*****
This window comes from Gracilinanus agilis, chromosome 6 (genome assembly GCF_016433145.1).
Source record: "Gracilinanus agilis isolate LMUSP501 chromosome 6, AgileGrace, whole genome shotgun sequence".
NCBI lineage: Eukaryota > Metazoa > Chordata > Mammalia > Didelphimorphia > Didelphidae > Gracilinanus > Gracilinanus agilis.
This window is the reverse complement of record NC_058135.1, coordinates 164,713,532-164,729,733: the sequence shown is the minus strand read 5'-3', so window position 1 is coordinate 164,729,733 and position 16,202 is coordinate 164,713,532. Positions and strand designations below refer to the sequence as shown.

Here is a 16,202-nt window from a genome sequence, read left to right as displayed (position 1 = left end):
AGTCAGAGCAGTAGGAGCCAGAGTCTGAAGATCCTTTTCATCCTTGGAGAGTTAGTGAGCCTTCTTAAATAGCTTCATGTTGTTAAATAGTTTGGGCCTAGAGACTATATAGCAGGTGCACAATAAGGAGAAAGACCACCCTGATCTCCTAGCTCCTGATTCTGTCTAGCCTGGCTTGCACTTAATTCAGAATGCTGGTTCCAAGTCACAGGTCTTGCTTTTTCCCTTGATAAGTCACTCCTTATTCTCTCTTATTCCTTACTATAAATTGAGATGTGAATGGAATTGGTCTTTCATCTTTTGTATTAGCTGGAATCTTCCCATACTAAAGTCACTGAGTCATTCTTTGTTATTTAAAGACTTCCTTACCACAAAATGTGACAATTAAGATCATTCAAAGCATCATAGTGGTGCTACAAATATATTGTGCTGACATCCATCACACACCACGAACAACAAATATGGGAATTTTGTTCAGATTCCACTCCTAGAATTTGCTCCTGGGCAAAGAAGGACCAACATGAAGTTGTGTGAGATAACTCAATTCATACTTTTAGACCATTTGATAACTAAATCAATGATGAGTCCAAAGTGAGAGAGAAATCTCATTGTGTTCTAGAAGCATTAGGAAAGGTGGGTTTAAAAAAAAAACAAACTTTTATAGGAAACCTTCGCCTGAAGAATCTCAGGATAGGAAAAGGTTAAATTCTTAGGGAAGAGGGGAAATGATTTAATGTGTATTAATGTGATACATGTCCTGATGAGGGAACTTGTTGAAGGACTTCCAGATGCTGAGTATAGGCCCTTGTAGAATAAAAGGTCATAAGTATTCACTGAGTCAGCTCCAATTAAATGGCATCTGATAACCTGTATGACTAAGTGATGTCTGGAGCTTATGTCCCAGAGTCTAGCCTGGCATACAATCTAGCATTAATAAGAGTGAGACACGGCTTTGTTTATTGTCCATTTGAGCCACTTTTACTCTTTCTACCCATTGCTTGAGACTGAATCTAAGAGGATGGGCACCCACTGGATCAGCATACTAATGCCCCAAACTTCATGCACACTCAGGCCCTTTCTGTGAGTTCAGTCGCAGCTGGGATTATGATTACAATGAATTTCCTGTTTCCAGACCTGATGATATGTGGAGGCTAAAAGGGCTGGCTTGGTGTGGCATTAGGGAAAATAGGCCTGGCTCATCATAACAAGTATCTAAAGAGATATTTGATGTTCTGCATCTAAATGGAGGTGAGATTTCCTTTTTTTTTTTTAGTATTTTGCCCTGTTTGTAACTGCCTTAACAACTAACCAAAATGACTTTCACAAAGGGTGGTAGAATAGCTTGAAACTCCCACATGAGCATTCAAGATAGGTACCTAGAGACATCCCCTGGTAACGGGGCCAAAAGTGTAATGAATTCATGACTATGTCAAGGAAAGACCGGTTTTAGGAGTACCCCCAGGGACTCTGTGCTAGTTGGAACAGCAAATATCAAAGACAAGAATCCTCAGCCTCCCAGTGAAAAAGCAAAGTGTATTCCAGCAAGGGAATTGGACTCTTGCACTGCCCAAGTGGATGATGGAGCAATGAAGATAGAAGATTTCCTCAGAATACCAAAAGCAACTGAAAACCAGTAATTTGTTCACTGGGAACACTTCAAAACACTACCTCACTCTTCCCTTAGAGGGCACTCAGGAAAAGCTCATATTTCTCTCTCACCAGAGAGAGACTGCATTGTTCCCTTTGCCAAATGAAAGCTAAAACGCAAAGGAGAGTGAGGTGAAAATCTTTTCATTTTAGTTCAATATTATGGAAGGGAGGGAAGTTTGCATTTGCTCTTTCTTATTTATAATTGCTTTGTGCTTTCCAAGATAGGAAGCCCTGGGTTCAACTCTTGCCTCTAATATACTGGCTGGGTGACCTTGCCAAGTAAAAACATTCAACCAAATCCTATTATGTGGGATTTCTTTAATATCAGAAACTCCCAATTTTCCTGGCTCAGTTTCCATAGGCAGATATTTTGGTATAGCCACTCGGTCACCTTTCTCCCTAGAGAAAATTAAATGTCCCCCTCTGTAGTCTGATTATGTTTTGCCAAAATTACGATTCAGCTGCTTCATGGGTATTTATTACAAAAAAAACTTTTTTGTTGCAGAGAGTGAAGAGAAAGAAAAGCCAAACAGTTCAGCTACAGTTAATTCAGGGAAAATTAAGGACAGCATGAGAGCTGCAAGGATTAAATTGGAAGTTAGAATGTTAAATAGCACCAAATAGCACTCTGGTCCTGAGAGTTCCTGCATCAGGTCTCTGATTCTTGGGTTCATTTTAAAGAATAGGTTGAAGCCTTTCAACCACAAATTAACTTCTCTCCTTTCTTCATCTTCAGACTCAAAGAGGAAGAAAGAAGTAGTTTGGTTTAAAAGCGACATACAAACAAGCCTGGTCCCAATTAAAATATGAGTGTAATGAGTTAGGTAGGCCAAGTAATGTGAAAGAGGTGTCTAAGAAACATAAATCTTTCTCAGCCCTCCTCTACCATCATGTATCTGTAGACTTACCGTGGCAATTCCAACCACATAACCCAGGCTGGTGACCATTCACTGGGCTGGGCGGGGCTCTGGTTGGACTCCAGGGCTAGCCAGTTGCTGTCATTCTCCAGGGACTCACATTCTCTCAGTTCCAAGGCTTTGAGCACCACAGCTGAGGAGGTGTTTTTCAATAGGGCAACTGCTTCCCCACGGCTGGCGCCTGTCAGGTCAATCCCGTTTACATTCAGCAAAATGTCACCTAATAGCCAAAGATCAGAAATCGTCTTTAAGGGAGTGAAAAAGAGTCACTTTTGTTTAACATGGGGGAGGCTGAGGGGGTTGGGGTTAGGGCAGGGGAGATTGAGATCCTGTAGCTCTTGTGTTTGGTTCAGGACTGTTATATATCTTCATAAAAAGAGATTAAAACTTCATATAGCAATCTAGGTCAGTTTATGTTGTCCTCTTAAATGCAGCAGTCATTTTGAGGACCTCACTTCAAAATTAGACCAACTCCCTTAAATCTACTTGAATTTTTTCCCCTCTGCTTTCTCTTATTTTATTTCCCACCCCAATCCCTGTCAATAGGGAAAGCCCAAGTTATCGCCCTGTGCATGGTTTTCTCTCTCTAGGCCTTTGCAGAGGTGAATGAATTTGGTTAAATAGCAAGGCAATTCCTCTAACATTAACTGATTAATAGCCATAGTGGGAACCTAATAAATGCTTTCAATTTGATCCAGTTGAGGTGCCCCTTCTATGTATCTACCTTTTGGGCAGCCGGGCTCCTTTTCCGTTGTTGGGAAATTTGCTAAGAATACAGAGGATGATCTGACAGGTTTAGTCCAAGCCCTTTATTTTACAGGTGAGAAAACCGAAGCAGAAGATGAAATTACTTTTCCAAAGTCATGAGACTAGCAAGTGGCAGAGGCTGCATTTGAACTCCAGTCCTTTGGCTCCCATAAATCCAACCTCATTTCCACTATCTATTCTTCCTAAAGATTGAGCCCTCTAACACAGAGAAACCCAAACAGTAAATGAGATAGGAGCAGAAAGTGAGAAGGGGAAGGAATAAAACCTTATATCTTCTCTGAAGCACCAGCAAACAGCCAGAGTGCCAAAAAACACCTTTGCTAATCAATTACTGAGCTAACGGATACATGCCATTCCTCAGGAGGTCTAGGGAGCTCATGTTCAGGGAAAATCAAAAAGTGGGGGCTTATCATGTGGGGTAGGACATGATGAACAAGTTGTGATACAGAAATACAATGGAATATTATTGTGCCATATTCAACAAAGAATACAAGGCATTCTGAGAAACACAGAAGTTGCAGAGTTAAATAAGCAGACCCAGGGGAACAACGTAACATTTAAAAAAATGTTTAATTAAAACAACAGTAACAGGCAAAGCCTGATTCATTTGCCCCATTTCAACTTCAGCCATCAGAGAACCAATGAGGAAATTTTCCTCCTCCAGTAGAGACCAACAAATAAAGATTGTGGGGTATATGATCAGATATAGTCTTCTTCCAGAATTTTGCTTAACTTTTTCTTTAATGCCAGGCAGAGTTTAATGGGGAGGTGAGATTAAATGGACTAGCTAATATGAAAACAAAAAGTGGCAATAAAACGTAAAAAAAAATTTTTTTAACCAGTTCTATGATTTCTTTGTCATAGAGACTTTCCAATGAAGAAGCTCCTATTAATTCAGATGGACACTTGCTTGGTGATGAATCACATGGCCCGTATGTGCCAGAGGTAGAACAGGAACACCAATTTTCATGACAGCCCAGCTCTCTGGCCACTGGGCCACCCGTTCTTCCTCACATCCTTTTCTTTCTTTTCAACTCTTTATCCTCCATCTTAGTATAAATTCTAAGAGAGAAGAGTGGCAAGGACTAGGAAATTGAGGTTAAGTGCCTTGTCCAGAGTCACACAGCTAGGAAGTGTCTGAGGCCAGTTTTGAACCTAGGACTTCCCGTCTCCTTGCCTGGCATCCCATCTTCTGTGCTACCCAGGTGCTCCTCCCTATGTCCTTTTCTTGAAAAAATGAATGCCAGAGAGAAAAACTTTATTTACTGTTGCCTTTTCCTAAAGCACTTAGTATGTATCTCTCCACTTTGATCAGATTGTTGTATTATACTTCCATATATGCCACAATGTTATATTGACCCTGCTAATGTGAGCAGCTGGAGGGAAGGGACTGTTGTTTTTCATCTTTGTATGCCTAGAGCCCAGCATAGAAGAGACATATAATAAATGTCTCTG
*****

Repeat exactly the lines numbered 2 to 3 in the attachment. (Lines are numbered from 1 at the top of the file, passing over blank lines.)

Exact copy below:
Source record: "Gracilinanus agilis isolate LMUSP501 chromosome 6, AgileGrace, whole genome shotgun sequence".
NCBI lineage: Eukaryota > Metazoa > Chordata > Mammalia > Didelphimorphia > Didelphidae > Gracilinanus > Gracilinanus agilis.